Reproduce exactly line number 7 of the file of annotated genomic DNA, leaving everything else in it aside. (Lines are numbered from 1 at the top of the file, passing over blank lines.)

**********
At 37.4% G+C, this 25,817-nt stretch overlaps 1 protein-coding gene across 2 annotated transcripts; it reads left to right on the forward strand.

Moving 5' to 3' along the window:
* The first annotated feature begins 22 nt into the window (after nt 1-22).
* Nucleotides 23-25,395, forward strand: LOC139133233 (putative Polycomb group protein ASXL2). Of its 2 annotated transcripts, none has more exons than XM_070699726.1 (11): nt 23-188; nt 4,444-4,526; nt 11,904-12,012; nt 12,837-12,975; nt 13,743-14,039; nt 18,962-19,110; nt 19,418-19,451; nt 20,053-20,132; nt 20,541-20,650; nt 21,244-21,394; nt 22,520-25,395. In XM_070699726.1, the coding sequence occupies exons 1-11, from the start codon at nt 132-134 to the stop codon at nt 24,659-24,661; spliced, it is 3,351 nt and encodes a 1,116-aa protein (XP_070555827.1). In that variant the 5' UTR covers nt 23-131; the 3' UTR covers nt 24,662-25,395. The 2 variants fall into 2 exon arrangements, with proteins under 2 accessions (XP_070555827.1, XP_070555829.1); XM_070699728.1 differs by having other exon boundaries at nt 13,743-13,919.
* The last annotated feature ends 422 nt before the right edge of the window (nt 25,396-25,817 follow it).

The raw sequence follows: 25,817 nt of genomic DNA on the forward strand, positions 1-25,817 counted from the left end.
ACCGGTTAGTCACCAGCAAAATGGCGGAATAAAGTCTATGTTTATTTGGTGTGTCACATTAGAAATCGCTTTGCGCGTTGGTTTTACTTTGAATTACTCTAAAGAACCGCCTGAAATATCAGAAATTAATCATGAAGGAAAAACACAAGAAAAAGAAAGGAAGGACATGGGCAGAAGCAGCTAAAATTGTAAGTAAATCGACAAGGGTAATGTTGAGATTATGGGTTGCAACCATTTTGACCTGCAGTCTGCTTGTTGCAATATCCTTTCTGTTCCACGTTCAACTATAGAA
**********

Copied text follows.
ACCGGTTAGTCACCAGCAAAATGGCGGAATAAAGTCTATGTTTATTTGGTGTGTCACATTAGAAATCGCTTTGCGCGTTGGTTTTACTTTGAATTACTCTAAAGAACCGCCTGAAATATCAGAAATTAATCATGAAGGAAAAACACAAGAAAAAGAAAGGAAGGACATGGGCAGAAGCAGCTAAAATTGTAAGTAAATCGACAAGGGTAATGTTGAGATTATGGGTTGCAACCATTTTGACCTGCAGTCTGCTTGTTGCAATATCCTTTCTGTTCCACGTTCAACTATAGAA